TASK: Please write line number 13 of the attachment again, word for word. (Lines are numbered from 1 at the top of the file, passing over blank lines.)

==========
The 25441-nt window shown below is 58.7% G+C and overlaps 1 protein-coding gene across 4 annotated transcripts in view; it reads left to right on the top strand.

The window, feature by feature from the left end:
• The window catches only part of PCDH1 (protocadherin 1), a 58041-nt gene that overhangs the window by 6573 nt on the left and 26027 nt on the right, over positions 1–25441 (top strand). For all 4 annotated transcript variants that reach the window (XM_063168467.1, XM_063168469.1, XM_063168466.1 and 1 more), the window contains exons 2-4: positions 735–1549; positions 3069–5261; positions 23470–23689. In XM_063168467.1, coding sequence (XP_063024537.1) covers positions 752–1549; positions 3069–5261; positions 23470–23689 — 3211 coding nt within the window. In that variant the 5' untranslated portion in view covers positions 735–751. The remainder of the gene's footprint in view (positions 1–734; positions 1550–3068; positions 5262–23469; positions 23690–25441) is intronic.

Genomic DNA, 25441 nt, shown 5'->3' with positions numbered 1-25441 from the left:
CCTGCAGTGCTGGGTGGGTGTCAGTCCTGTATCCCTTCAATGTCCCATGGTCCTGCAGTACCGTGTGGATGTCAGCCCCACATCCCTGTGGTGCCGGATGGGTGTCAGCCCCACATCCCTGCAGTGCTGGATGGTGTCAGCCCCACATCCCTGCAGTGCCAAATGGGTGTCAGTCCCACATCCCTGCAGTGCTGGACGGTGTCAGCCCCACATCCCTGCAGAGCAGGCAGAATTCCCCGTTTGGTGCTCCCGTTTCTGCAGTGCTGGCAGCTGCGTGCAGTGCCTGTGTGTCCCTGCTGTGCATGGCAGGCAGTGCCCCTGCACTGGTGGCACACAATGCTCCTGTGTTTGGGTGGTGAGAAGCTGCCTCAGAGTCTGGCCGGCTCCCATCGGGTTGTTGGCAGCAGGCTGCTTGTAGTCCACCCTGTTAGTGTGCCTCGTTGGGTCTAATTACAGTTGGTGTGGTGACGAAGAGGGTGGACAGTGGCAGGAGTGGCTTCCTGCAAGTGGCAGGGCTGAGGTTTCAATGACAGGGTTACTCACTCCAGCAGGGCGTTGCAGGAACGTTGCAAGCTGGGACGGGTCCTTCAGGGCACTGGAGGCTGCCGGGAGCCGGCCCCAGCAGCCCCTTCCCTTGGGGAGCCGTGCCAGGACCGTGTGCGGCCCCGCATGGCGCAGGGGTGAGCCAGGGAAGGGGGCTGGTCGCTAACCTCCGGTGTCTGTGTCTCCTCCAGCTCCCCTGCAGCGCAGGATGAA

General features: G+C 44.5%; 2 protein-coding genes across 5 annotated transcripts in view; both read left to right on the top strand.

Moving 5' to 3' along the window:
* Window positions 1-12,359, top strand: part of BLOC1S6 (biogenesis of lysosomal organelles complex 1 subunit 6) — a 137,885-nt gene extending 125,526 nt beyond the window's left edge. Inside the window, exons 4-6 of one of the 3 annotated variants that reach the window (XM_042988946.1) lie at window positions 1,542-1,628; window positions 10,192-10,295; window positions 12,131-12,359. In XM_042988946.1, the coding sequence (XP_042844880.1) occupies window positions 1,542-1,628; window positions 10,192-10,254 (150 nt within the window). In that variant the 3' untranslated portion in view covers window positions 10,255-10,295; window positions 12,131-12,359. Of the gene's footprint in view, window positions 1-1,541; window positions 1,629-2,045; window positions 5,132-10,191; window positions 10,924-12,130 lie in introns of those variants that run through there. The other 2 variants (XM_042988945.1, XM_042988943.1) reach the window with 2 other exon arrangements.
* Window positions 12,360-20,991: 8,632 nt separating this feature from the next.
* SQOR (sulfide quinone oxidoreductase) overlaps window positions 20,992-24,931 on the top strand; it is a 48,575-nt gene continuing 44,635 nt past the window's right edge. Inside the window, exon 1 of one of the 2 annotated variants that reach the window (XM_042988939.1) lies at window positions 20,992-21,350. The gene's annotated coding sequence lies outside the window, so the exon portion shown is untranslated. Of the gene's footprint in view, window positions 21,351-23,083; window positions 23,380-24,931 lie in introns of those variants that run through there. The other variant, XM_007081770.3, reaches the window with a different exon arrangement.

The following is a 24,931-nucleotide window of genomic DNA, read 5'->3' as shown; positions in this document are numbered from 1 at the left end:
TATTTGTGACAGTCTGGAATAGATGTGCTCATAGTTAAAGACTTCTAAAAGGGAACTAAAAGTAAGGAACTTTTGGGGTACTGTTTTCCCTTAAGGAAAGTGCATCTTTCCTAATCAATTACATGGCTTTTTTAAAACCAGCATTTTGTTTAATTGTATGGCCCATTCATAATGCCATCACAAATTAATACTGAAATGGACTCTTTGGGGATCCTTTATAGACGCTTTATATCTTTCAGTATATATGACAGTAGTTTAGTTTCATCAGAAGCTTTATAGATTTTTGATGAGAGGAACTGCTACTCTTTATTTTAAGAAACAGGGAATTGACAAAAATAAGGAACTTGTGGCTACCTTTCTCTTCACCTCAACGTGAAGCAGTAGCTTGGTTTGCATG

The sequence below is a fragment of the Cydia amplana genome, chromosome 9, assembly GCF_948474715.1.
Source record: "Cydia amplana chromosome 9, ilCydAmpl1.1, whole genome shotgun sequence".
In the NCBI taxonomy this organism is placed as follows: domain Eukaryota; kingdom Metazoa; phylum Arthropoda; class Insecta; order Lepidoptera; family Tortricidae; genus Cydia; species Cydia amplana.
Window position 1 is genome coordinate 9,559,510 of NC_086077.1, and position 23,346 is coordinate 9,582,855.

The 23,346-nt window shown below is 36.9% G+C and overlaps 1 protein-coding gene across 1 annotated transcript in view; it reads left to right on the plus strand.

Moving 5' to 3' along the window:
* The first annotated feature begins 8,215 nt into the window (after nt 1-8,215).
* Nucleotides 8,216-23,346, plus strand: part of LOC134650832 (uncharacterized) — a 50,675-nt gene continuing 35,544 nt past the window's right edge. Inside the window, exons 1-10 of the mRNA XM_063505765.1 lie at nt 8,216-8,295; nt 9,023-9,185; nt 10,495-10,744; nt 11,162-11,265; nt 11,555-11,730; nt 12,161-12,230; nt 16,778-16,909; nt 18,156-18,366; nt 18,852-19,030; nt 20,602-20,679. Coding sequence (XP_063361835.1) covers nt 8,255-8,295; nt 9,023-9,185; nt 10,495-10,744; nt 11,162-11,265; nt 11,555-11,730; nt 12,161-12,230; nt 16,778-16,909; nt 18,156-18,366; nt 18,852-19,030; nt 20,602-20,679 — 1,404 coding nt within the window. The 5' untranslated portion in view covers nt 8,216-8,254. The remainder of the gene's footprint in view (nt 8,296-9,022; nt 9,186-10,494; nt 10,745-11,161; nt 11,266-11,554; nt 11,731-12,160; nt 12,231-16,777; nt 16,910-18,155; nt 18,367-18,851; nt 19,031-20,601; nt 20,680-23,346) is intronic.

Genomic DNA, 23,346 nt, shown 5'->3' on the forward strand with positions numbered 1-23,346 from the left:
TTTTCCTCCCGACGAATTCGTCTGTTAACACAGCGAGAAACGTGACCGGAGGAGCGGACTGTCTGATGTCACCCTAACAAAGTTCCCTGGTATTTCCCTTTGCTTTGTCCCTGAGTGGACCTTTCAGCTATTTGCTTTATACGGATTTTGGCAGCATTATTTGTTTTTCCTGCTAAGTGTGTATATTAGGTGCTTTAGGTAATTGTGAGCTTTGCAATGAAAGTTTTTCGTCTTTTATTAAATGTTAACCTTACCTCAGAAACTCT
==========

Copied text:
The sequence below is a fragment of the Cydia amplana genome, chromosome 9, assembly GCF_948474715.1.